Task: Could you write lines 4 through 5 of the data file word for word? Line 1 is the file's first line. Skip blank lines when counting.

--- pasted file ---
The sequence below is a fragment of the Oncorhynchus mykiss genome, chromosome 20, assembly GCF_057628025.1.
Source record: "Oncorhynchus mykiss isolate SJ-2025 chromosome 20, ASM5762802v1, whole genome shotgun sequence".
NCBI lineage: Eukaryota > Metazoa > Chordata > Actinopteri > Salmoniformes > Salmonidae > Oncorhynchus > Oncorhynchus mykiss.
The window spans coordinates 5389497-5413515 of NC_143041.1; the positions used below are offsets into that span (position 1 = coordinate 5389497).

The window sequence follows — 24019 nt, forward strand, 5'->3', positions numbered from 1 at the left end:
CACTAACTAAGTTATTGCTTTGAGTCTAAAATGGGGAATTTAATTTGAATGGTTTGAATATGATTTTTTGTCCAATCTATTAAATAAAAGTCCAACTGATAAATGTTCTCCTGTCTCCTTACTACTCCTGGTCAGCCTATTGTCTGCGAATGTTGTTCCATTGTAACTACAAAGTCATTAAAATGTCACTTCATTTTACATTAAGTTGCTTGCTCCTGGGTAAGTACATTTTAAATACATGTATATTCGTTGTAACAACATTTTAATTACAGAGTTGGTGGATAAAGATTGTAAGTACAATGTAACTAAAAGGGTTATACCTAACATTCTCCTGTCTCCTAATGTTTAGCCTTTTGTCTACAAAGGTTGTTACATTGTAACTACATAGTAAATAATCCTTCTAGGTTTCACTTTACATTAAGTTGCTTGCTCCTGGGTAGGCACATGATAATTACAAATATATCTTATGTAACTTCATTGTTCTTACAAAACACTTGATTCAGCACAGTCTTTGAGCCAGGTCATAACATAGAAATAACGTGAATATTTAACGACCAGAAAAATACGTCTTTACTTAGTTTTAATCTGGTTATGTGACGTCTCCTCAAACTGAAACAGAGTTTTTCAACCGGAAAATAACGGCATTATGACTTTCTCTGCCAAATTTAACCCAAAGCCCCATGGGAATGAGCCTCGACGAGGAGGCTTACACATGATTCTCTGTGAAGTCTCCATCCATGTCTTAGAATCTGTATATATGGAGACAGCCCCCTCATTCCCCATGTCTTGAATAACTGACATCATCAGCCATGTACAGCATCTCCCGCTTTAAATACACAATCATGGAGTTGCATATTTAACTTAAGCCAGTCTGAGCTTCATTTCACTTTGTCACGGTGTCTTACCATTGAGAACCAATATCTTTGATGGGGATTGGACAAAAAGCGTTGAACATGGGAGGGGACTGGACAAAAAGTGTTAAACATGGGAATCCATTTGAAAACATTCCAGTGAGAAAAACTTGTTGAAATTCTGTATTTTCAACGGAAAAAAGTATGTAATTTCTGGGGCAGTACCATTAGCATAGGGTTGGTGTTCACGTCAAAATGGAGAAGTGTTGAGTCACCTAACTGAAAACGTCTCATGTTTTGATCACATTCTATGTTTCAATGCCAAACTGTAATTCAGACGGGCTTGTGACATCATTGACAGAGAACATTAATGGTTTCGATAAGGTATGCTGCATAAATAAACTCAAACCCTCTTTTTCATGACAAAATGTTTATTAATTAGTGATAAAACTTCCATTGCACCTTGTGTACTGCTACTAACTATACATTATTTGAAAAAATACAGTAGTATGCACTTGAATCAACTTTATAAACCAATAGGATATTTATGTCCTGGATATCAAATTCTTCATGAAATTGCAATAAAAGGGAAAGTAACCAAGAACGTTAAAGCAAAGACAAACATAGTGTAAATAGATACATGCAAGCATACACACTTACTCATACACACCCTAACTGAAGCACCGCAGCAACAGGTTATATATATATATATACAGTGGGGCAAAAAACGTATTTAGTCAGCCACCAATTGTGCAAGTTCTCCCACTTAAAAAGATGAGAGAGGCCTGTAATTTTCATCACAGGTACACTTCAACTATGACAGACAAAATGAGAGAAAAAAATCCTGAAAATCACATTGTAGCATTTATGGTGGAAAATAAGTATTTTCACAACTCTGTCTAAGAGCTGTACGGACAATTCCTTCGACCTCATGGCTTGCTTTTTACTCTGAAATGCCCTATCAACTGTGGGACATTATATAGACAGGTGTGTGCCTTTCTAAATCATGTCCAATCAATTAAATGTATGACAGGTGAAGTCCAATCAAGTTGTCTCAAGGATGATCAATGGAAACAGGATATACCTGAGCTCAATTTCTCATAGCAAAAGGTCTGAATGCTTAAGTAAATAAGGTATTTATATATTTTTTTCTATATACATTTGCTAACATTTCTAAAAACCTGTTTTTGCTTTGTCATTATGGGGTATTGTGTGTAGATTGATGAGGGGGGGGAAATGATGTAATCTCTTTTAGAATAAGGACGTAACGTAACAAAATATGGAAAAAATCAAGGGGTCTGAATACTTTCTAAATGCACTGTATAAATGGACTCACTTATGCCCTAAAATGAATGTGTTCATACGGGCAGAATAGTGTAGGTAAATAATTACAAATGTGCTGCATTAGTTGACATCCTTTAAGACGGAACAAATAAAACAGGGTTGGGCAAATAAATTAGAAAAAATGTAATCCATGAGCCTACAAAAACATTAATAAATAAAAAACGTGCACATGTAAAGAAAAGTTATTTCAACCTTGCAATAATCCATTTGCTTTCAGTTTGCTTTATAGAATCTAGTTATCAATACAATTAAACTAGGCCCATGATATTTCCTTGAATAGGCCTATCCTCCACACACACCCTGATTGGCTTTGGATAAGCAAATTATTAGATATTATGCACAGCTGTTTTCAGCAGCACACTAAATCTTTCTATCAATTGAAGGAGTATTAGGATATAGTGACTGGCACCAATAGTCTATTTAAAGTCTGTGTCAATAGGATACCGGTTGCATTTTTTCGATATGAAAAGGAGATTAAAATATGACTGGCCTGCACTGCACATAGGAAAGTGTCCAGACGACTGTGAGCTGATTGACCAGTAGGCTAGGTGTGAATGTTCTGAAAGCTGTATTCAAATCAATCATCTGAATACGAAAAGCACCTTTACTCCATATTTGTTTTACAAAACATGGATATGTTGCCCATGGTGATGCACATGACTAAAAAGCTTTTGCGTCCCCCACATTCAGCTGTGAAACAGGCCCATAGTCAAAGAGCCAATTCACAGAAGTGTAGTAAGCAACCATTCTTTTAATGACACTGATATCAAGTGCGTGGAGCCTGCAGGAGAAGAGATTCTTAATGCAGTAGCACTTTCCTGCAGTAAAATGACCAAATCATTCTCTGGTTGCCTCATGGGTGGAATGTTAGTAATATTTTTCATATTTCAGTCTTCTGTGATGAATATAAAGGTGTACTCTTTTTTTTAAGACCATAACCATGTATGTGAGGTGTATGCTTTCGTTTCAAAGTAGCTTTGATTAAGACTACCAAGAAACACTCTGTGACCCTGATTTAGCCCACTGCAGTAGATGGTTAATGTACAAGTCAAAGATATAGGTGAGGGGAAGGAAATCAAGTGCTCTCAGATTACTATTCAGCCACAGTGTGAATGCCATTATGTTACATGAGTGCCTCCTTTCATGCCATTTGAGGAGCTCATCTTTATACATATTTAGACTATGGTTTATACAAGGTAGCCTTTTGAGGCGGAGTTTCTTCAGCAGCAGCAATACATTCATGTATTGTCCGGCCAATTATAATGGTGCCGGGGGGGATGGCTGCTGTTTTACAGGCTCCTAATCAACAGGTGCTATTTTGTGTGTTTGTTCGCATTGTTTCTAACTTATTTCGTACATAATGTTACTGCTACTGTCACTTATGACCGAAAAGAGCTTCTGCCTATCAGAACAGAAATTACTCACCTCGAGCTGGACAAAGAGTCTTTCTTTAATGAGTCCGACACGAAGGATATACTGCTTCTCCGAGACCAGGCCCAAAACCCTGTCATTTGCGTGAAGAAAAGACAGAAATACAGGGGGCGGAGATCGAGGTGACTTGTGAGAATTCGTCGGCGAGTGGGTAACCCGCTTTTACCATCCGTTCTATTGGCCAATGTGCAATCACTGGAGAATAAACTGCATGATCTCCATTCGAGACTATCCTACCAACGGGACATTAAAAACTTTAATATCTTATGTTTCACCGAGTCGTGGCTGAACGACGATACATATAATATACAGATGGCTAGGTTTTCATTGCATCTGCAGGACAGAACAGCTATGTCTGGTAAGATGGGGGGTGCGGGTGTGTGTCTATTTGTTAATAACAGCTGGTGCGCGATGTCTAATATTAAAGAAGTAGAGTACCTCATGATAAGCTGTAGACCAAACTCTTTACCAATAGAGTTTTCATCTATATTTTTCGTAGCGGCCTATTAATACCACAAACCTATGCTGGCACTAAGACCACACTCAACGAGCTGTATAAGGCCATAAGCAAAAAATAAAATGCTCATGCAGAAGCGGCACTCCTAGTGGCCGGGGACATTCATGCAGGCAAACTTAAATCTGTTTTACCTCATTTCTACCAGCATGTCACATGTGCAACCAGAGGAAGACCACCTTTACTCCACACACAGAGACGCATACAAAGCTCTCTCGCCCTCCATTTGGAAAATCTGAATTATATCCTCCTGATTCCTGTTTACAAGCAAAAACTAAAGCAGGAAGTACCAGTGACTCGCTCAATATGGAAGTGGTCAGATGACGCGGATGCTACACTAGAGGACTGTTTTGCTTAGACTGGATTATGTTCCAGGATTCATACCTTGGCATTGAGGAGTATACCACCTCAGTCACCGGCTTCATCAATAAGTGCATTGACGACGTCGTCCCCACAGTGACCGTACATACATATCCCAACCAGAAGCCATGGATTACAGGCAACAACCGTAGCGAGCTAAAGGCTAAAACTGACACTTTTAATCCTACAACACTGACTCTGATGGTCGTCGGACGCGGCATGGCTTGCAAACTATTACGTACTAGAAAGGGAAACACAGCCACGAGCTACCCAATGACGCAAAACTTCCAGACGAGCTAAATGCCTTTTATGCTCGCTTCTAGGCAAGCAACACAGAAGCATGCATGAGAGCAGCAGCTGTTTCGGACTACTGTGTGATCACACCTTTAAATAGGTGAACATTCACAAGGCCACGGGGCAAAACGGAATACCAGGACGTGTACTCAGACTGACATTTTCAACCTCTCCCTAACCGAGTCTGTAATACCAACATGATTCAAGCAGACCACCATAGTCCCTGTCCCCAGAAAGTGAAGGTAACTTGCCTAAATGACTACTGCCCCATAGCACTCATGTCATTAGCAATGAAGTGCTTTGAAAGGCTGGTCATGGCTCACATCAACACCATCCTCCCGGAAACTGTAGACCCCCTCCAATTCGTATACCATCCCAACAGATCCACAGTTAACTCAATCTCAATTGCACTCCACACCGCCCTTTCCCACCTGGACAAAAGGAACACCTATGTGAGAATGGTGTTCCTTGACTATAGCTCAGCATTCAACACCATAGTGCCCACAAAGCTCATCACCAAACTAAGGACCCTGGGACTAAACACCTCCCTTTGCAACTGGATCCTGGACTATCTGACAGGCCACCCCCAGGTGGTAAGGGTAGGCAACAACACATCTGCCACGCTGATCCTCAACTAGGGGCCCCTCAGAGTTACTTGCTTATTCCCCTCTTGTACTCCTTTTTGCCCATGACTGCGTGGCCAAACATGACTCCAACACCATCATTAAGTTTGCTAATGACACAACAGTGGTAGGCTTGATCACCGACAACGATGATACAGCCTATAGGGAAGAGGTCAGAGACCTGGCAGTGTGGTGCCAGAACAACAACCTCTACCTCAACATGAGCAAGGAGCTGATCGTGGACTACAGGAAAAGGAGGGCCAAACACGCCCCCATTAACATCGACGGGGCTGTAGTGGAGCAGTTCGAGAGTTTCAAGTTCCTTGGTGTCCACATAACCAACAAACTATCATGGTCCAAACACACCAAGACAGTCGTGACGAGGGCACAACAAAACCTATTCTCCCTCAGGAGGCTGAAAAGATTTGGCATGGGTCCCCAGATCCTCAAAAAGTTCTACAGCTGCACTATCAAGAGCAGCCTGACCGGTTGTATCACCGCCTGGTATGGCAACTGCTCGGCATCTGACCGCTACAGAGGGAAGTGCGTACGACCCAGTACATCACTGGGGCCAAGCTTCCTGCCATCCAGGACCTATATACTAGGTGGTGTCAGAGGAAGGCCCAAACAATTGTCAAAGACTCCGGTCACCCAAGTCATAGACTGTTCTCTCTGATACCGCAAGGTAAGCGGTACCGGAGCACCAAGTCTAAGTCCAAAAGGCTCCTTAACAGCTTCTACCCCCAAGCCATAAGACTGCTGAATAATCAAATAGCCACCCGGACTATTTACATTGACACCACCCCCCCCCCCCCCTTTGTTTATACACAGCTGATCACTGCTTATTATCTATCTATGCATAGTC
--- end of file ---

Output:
The window spans coordinates 5389497-5413515 of NC_143041.1; the positions used below are offsets into that span (position 1 = coordinate 5389497).

The window sequence follows — 24019 nt, forward strand, 5'->3', positions numbered from 1 at the left end: